Referring to FIG. 14, when no current is applied to electromagnet 60, only the bias magnetic field produced by permanent magnet 66 is applied to Faraday element 22 so that a −45 degree Faraday rotation occurs. In this case, the light transmissivity is approximately 50%.

When a current is provided to electromagnet 60 in a forward direction, the strength of the bias magnetic field is decreased due to the magnetic field produce by electromagnet 60, thus causing the Faraday rotation to be reduced. When the Faraday rotation is 0 degrees, the attenuation is maximum.

When a current is applied to electromagnet 60 in a negative direction, the magnetic field produced by the electromagnet 60 is superimposed on the bias magnetic field so that the Faraday rotation is increased in a negative direction. When the Faraday rotation reaches −90 degrees, the light transmissivity becomes maximum.

When no current is applied to electromagnet 60 as a result of, for example, a failure, 50% of light beam 5 can be transmitted through analyzer 30. The wavelength dependence and the temperature dependence are also reduced. Since a Faraday rotation of 45 degrees ensures the maximum light transmissivity, the power to be supplied to electromagnet can be relatively small. Thus, the variable optical attenuator illustrated in FIG. 14 has a low power consumption.

In the variable optical attenuators illustrated in FIGS. 13 and 14, a permanent magnet is embedded in a yoke of an electromagnet. However, the permeability of the substance forming the yoke is significantly high so that positioning the permanent magnet close to the yoke achieves the same effect as achieved by embedding the permanent magnet in the yoke.

FIG. 15 is a diagram illustrating a modification to the variable optical attenuator illustrated in FIG. 14, according to an embodiment of the present invention. The optical variable attenuator illustrated in FIG. 15 differs from the variable optical attenuator illustrated in FIG. 14 in that electromagnet 50 (which does not include a permanent magnet therein) is provided instead of electromagnet 60, and a pair of permanent magnets 70 are provided for applying a bias magnetic field to the Faraday element 20 in an oblique direction with respect to the light path of light beam 5.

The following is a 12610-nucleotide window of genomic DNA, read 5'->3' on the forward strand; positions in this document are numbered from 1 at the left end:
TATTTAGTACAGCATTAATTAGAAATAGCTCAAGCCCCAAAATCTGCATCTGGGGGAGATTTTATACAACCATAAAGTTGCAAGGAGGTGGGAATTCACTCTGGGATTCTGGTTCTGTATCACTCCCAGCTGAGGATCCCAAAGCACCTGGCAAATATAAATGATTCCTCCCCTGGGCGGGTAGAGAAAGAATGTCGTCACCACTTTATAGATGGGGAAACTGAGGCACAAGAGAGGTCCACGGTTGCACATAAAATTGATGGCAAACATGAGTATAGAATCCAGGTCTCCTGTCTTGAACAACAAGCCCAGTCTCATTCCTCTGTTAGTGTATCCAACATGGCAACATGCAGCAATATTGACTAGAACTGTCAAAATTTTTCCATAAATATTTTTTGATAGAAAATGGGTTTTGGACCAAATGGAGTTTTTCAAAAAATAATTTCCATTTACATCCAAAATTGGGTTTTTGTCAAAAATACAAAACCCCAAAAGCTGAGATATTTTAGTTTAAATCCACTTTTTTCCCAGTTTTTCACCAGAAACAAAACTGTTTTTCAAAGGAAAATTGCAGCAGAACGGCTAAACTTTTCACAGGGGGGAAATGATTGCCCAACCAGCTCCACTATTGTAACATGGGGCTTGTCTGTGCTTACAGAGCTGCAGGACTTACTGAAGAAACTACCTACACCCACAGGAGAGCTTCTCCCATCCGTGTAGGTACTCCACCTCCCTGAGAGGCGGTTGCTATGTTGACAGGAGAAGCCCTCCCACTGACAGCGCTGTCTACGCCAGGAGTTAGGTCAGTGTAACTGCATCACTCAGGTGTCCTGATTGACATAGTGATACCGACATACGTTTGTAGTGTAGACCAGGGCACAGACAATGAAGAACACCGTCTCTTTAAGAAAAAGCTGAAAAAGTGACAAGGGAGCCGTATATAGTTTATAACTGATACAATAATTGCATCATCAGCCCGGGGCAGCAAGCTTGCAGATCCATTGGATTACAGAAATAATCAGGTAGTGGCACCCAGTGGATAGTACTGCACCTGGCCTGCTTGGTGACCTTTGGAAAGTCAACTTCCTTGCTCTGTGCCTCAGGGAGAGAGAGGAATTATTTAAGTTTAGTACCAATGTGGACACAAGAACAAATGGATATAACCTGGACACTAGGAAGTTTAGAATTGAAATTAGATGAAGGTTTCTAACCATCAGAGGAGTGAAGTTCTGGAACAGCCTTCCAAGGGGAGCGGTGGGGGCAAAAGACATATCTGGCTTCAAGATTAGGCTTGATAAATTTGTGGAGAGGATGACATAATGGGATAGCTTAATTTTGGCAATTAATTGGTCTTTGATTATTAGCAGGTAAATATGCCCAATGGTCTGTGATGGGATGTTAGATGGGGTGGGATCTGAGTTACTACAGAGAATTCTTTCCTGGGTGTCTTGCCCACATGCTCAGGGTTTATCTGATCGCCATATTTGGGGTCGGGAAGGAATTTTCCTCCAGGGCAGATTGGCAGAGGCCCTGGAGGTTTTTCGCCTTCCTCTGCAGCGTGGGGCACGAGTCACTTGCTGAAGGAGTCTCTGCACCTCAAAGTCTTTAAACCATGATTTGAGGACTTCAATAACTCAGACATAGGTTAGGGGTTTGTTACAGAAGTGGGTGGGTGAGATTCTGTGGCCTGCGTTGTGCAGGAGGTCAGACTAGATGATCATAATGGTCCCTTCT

In the variable optical attenuator illustrated in FIG. 14, the bias magnet produced by permanent magnet 66 provided in yoke 62 is applied in the propagation direction of light beam 5. However, in order to integrate the magnetic domains in Faraday element 22, a bias magnetic field may be applied in a direction perpendicular to the propagation direction of light beam 5 by using a separate permanent magnet (as in the variable optical attenuator illustrated in FIG. 1). In this case, Faraday element 22 is subject to the composite magnetic field comprising the totality of the bias magnetic fields. In the variable optical attenuator illustrated in FIG. 15, the composite magnetic field can be formed solely by permanent magnets 70.

Accordingly, the variable optical attenuator illustrated in FIG. 15 achieves the same effect as the variable optical attenuator illustrated in FIG. 14 but with a simpler construction. The arrangement illustrated in FIG. 15 may be applied not only to a variable optical attenuator as illustrated in FIG. 14, but to other constructions including the variable optical attenuator illustrated in FIG. 13.

Therefore, according to the above embodiments of the present invention, a variable optical attenuator includes a magnetooptical element and a magnetic circuit. A light signal travels there the magnetooptical element along a light path. The magnetic circuit (for example, an electromagnet) applies a variable magnetic field to the magnetooptical element. A permanent magnet applies a permanent magnetic field to the magnetooptical element. The variable magnetic field and the permanent magnetic field combine together to form a resulting, or “composite”, magnetic field which is applied to the magnetooptical element for rotating the polarization of the light signal as the light signal travels through the magnetooptical element. The permanent magnetic field has a component in a direction which is parallel to the light path, so that, when no variable magnetic field is applied to the magnetooptical element by the magnetic circuit, the permanent magnetic field causes the polarization of the light signal to be rotated.